Adam Sparks covers Middle Tennessee State football for Daily News Journal and knows the team as well as anyone. We asked Sparks five questions to learn more about BYU's next opponent.
The Cougars take on the Blue Raiders this Friday night at LaVell Edwards Stadium.
Email: firstname.lastname@example.orgTwitter: @BrandonCGurney
1. Most BYU fans are relatively unfamiliar with MTSU and its football program. Briefly describe the football program, including recent successes and difficulties.
Sparks: MTSU went I-A (FBS) in 1999. It joined the Sun Belt Conference in 2001 and won a share of the league title that first year.
After 12 years in the Sun Belt, this is MTSU's first in Conference USA. MTSU's best wins in FBS have been against Vanderbilt three times (2001, ’02, ’05), Maryland twice (2008, '09) and a 49-28 blowout at Georgia Tech last season.
Under coach Rick Stockstill, MTSU has gone to three bowls (and was shafted out of a bowl last season with an 8-4 record). Stockstill's best season was 2009, when the Blue Raiders went 10-3 with a win in the New Orleans Bowl.
2. What type of offense does MTSU run? Who are the primary play-makers?
Sparks: MTSU is pretty multiple, but it mostly goes three-wide and four-wide. No huddle and usually up-tempo. They will use the tight end and fullback in some situations. The QB is in shotgun about 95 percent of the time.
Senior QB Logan Kilgore could break or threaten some career passing records at MTSU. He is a reliable three-year starter, but he is at his best when the ground game is strong.
MTSU likes to establish the run first, mostly with power back Jordan Parker. Last week, it managed to get small speedster Reggie Whatley in space for 154 yards and three TDs on just 10 carries. Tavarres Jefferson and Kyle Griswould are the top two receivers.
3. Same question on defense. What's the base defensive system and the defensive standouts?
The defense has been a surprising bright spot this season, as it ranks very high nationally in interceptions, sacks and takeaways.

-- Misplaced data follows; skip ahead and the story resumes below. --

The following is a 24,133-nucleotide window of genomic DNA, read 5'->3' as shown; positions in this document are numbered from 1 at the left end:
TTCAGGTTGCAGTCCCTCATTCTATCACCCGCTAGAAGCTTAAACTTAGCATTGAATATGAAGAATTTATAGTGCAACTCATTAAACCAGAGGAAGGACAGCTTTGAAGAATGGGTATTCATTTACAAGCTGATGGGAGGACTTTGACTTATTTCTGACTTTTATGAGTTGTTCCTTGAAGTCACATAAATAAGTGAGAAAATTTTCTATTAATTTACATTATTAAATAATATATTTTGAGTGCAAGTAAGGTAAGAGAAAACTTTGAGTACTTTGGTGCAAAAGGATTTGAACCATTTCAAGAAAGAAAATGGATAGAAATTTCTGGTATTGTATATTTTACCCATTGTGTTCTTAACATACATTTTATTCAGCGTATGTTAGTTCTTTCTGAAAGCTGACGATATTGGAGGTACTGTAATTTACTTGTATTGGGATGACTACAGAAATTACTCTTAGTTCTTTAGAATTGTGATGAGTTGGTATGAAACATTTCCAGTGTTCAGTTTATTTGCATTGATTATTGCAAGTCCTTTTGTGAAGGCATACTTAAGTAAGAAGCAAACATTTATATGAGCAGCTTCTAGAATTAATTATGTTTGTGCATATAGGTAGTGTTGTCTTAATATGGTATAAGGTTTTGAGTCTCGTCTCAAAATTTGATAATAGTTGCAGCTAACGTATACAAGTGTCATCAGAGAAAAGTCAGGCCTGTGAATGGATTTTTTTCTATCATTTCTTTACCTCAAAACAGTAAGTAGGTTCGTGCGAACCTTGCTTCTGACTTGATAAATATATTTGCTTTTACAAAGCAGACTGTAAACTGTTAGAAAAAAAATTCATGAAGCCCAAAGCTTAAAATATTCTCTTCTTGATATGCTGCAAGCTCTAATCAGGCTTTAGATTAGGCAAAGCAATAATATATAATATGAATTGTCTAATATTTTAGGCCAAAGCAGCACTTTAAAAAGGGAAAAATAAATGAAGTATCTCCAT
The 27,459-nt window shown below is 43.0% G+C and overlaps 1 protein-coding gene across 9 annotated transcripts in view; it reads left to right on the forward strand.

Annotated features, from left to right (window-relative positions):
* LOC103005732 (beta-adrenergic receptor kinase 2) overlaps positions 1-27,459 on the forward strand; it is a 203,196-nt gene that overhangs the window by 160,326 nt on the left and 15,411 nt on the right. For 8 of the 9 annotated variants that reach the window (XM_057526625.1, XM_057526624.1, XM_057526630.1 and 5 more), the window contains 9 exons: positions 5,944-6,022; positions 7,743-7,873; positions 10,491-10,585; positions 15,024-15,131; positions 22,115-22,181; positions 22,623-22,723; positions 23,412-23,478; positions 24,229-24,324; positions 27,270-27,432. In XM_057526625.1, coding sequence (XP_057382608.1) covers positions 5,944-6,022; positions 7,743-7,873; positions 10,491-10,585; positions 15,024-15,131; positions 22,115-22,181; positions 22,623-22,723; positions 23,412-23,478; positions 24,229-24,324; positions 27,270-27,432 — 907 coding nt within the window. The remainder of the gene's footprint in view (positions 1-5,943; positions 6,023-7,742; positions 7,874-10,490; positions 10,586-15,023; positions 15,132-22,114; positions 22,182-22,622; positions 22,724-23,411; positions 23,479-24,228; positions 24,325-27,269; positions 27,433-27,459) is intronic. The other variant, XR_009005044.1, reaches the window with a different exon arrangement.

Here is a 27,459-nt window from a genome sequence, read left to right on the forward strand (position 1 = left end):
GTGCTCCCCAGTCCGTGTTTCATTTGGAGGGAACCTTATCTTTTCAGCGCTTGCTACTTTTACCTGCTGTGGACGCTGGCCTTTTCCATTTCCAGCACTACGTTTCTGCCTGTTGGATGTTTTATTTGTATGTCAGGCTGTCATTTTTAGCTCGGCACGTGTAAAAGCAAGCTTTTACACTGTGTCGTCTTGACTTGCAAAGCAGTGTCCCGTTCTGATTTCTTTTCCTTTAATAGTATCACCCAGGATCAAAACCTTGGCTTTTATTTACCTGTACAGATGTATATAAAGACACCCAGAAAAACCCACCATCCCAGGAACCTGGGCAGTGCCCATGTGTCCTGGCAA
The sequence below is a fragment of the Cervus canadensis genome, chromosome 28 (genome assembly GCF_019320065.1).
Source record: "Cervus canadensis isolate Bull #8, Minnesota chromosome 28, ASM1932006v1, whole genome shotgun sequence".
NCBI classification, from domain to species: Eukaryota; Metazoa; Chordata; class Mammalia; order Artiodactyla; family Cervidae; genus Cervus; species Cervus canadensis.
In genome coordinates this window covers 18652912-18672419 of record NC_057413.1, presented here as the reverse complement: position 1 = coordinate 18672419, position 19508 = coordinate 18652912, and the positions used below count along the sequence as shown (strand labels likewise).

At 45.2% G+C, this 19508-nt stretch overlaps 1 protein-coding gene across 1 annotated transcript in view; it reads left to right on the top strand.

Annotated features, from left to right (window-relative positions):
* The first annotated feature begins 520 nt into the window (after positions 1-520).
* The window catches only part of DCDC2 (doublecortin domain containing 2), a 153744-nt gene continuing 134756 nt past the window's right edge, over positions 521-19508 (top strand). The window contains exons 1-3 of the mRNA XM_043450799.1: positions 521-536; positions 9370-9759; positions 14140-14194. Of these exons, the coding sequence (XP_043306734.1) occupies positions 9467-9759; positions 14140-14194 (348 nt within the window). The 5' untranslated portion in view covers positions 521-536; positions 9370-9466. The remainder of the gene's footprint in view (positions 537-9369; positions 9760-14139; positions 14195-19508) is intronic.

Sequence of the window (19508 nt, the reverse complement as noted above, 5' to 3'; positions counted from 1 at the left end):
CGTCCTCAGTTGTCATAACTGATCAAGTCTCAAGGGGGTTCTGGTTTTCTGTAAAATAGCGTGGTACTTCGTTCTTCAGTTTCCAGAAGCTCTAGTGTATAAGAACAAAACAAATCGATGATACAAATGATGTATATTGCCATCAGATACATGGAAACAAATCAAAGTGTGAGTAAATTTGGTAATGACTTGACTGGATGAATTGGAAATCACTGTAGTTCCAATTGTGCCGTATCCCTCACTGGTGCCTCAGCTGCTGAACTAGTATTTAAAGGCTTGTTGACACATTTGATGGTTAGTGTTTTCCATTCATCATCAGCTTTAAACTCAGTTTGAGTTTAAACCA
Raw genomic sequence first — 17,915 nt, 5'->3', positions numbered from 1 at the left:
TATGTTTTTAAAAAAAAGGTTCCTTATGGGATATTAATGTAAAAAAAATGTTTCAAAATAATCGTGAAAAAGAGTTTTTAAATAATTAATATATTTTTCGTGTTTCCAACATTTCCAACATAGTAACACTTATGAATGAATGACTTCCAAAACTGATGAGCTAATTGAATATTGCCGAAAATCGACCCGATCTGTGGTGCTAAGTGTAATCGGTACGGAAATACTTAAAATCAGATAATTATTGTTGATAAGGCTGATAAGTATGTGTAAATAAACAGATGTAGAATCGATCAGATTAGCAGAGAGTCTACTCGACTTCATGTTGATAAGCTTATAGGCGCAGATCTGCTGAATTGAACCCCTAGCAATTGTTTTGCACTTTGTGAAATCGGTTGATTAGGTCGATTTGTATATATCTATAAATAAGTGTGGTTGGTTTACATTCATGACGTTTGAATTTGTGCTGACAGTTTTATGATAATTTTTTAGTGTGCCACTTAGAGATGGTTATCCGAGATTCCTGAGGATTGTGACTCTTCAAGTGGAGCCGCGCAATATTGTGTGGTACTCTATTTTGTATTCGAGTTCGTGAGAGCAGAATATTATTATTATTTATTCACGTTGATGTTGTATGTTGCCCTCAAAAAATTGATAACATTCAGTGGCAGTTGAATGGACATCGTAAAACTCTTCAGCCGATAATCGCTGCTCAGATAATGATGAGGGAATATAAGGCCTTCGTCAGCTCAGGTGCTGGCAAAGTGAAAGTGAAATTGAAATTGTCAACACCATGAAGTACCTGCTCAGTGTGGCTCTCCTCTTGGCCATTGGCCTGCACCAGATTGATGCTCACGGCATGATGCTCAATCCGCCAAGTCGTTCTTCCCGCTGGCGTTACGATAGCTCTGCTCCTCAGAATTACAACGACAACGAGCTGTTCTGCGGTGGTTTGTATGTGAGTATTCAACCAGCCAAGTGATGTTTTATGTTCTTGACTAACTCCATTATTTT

The defense is very fast and active, but undersized at most positions. Second-year defensive coordinator Tyrone Nix (previously DC at Southern Miss, Ole Miss and South Carolina) uses multiple fronts, both zone and man coverage and moves defenders around a lot.
The downside to MTSU's defense is that its smaller size can give up yards in power running games. Its strength is versatility, because there is athleticism and speed at virtually every position.
4. What are the keys to victory for MTSU? What are the key matchups?
Force BYU to pass, if possible, where turnovers and sacks are more attainable.
Win the turnover margin.
Get a big play on special teams (Whatley is a game-breaking kick returner).
Limit BYU's big gains on first down.
5. How big is this Friday's game for the program? What will it mean for the program to come out of Provo with a win?
It would obviously be a really big win. BYU is independent, but anyone around college football considers the Cougars a major program.
I know it's a tough road environment, but MTSU has made a habit of playing in SEC and ACC stadiums over the years, so it won't be anything out of the ordinary (aside from the high elevation, if that's a factor). It's a national TV game, but MTSU has also played quite a few of those over the past few years.
If MTSU won, it would rank right alongside those signature victories I listed in No. 1.